In Twilight Years, Conley Enjoying Veteran Role
Oct 13, 2022, 3:49 PM | Updated: 5:13 pm
(Photo: Deseret News/Scott G Winterton)
SALT LAKE CITY – Mike Conley is not ignorant of the fact that the Utah Jazz’s goals this season are not what they once were.
Conley was acquired by the Jazz in 2019 with hopes that his veteran leadership could push the team to its first-ever NBA title.
Now, just three summers later, Rudy Gobert and Donovan Mitchell, the two All-Stars he was brought in to mentor, are gone, and Conley is one of the few familiar faces left in the locker room.
Even though the Jazz are no longer title contenders, Conley is enjoying his place with the team.
“With Will [Hardy] coming in, I’m learning new things,” Conley admitted. “And that’s the fun part just continuing to grow with these younger guys, especially in the leadership role.”
That’s our point guard! 🏔️🎤
— Utah Jazz (@utahjazz) October 11, 2022
Having turned 35 on Tuesday, Conley’s voice has taken on a bigger role within the young Jazz locker room. The guard can regularly be seen offering advice to the team’s younger players, even stepping onto the court during a rare game off against the San Antonio Spurs to give Jared Butler tips on the nuances of the game.
The second-year guard out of Baylor described the types of things he’s learned from Conley on the floor.
“Just thinking the game, thinking plays ahead, thinking about what happened on the last three plays,” Butler said. “Did we get a good shot, what’s the flow of the game going? And basing your decisions on what to call next based on those past few plays.”
Butler benefited from the help, dishing out seven assists against the Spurs and looking more like a point guard than he ever did in college.
The Jared Butler point guard experiment is starting to pay off.
He's looking a lot like the guy we saw at Baylor taking what the defense gives him and balancing his scoring and passing.
He's got 13 points, 6 rebounds, and 5 assists. He's playing well.
— Ben Anderson (@BensHoops) October 12, 2022
But it’s not always about the cerebral parts of the game. Conley is still arguably the Jazz’s most talented player and works with the guards around him to perfect the details of making plays on the court.
“Working with Collin [Sexton] this morning and we were just working on literally jump stops in the middle of the paint,” Conley said. “Two pump fakes and fake pass out, finish a floater or pass out to the corner and like stuff like that. It just allows the game to be slower for you.”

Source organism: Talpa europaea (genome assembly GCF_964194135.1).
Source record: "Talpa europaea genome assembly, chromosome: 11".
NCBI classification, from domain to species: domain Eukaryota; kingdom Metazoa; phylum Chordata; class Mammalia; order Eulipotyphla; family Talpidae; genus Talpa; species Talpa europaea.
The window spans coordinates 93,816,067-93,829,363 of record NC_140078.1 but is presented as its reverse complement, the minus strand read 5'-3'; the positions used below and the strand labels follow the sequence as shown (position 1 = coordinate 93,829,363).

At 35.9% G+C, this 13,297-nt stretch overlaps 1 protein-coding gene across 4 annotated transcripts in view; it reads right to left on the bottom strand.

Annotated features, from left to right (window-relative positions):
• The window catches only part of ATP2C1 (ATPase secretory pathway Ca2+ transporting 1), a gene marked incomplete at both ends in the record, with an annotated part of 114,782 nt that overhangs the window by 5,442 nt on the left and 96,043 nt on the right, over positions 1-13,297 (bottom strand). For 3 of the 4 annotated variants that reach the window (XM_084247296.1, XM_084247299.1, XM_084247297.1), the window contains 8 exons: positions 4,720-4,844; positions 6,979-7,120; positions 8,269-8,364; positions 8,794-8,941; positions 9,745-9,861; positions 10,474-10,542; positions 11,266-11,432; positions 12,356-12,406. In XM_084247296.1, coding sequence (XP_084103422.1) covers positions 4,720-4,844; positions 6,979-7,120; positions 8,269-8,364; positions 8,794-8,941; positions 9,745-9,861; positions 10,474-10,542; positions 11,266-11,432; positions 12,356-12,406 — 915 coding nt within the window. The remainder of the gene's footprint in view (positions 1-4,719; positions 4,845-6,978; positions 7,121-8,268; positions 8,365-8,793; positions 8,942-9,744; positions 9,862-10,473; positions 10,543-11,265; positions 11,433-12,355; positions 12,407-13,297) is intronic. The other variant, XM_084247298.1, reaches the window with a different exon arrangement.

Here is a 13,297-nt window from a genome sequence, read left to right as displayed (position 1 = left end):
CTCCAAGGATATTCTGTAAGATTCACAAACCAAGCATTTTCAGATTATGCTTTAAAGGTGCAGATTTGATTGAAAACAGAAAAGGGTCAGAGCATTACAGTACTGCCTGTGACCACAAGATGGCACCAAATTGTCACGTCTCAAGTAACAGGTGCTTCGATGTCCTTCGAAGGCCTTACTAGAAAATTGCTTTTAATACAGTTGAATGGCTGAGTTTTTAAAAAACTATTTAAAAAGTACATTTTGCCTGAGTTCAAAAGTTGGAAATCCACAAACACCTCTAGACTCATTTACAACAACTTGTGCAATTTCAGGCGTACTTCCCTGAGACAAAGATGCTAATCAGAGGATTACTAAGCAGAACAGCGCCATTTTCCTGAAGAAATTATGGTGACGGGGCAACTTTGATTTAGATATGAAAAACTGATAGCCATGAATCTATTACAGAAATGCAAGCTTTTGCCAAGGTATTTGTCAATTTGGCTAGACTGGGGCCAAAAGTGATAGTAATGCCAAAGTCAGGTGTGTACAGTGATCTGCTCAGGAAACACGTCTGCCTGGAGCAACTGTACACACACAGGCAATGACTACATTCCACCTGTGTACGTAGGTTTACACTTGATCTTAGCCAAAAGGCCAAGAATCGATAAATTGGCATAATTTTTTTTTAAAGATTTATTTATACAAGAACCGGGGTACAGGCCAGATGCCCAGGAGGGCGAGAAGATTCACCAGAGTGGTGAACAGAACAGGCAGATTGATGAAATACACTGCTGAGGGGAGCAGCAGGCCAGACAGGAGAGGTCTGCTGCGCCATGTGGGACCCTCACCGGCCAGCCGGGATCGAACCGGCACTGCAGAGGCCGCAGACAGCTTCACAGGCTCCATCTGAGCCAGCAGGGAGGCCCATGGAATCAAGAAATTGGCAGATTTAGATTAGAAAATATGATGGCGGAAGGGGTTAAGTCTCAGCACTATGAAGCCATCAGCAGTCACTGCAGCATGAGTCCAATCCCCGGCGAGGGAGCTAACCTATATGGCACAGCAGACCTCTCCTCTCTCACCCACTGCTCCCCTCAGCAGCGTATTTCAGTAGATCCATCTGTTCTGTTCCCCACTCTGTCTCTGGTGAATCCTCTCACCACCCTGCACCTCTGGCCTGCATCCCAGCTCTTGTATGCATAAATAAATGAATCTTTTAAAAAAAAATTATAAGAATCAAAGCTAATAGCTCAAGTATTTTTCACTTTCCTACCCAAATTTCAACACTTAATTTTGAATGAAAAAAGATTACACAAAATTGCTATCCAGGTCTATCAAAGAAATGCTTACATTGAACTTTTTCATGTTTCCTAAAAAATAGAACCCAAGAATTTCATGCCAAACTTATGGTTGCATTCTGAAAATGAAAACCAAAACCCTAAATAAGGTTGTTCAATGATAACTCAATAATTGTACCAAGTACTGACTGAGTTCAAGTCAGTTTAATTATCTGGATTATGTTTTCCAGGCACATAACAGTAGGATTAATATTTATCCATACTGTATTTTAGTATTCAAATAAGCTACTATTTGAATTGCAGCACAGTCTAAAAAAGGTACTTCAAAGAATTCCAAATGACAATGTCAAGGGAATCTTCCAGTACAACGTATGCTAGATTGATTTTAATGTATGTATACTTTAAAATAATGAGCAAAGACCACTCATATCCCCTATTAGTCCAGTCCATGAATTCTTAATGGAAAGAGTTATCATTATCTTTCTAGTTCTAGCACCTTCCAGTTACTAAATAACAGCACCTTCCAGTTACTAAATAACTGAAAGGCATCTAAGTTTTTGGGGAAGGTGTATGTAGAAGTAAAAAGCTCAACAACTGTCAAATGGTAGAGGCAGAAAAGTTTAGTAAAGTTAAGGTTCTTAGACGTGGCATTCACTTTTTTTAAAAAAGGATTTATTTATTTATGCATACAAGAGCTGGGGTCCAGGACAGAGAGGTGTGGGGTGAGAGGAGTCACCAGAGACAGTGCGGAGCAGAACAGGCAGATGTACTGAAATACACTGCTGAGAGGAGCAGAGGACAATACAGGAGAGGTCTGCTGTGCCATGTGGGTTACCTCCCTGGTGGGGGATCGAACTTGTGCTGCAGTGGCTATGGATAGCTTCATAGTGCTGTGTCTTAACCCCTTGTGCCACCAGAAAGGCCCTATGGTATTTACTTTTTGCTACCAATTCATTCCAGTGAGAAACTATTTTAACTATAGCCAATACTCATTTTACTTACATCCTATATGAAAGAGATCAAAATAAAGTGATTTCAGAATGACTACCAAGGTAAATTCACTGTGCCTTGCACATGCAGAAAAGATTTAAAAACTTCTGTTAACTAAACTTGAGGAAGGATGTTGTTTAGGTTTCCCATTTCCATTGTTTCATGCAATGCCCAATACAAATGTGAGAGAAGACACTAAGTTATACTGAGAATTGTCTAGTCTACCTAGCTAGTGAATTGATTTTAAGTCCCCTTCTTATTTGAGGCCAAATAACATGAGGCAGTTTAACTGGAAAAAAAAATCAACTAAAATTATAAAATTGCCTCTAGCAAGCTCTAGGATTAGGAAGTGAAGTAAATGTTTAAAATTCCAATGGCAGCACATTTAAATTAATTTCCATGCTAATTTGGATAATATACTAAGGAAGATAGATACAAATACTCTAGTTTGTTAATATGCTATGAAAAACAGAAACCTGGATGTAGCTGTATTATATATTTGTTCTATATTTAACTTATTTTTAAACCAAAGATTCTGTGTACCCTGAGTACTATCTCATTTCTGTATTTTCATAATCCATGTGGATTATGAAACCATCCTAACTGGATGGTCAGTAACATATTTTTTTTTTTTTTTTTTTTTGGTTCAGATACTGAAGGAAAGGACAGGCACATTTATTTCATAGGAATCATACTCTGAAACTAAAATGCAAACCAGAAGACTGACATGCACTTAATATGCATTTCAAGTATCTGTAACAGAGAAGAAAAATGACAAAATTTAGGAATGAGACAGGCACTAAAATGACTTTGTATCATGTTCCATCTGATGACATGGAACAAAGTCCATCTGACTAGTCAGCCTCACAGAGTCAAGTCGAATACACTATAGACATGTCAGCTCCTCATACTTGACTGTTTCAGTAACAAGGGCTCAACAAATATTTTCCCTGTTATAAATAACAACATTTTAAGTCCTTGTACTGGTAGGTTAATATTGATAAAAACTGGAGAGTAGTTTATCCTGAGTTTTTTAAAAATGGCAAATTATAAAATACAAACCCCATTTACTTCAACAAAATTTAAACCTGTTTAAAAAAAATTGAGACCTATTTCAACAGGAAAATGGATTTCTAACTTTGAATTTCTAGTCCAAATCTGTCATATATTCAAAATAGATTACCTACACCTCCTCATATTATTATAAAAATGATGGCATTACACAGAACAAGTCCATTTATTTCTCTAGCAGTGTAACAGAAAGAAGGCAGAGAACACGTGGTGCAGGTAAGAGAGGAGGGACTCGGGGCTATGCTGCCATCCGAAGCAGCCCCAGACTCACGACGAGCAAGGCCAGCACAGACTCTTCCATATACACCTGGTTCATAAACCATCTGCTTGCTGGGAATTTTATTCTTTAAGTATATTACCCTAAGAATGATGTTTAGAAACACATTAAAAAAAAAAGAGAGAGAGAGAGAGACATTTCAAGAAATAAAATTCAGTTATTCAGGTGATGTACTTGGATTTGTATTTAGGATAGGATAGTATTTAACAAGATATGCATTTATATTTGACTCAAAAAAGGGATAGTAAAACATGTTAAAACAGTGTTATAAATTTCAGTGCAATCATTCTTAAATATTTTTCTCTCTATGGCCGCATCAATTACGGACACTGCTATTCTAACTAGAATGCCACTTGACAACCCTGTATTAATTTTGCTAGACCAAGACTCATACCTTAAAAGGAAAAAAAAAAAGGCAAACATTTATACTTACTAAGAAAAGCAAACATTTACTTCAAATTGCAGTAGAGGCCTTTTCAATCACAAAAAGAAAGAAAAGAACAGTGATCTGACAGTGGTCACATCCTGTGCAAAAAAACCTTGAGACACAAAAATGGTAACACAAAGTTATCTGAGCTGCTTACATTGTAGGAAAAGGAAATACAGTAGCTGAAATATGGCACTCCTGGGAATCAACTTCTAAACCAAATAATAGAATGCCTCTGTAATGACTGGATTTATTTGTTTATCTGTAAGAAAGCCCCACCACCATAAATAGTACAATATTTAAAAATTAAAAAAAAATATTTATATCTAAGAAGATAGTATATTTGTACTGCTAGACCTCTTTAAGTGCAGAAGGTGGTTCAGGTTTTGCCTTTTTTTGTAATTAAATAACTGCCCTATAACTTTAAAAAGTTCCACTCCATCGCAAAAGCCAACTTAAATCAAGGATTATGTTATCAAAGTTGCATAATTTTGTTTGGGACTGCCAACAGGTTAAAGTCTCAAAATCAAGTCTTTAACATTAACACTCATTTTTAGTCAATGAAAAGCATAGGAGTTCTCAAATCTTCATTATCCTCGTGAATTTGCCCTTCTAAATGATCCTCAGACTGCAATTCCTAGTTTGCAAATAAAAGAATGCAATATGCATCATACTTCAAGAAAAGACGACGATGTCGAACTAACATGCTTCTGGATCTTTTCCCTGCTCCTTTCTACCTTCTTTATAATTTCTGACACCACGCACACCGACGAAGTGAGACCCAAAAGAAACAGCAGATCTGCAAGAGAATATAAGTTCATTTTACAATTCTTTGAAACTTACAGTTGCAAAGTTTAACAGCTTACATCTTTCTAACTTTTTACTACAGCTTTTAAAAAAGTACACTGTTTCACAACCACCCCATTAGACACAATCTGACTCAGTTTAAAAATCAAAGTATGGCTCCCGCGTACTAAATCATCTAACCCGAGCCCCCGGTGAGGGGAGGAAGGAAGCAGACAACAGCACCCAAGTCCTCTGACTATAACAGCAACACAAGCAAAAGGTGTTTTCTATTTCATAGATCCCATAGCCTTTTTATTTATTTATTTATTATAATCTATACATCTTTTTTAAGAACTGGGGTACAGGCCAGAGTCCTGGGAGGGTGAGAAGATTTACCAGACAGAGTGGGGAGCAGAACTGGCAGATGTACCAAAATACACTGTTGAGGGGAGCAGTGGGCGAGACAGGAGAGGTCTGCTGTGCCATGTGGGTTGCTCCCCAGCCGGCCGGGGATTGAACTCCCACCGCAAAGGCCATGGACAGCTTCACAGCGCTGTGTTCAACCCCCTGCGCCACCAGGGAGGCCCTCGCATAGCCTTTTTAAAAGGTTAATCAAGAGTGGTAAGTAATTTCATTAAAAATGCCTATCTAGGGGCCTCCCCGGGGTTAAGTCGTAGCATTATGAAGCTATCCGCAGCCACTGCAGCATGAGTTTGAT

While Conley has perfected the details of the point guard position, he didn’t learn them on his own.
Damon Stoudamire Was Conley’s Veteran
Conley has been generous in sharing his vast knowledge of the game with the Jazz’s younger players in part because of the veteran leadership he got as a young player with the Memphis Grizzlies.
The fourth overall pick in the 2007 NBA Draft, Conley joined the Grizzlies in the same season longtime NBA point guard Damon Stoudamire was preparing to call it quits.
Stoudamire carved out a 12-year career despite standing just 5-foot-10, small even then for an NBA point guard. In Conley’s rookie season, he sat next to Stoudamire in the locker room and learned a valuable lesson about humility.
“He had a stool, like a little stepstool, and I was like what is that?” Conley asked himself. “It said Mighty Mouse on the bottom of it, and it was so he could get to the top of his locker. It was so funny to me, but it was pretty cool and neat to see that sense of humor and the kind of guy he was.”
A rookie never forgets his vet.@mconley11 recalls learning from @Iambiggie503 during their time in Memphis + his step stool labeled 𝗠𝗜𝗚𝗛𝗧𝗬 𝗠𝗢𝗨𝗦𝗘 #PracticeInterviews | @ZionsBank
𝙵𝚄𝙻𝙻 𝚅𝙸𝙳𝙴𝙾: https://t.co/rybXx8qepL pic.twitter.com/lkZ55QyQOA
— Utah Jazz (@utahjazz) October 13, 2022
Though he stands taller than Stoudamire at six feet tall, Conley is still one of the smaller guards in the league, making his Memphis teammate the ideal veteran to learn from.
“He was the perfect guy for me to mold myself and my game around,” Conley said. “Honestly he’s been coaching me even to this day. It’ll text me on some things saying ‘What are you doing? Why would you do that?’ or just kind of like checking in n me. So it’s really cool.”
Conley was a popular name thrown out in trade talks during the offseason with the veteran guard still holding value for teams looking to make a deep run in the playoffs. And, if the right package were to be offered to the Jazz, there’s a very real likelihood he could be on the move.
But for now, the guard has carved out an important role as a leader for the younger players in the locker room, and one he’s gladly leaned into.
“It’s really cool just them reaching out and knowing that they trust you and your opinion,” Conley said. “So I’m always trying to pull them aside and teach them one or two things that can help them develop a little bit faster.”
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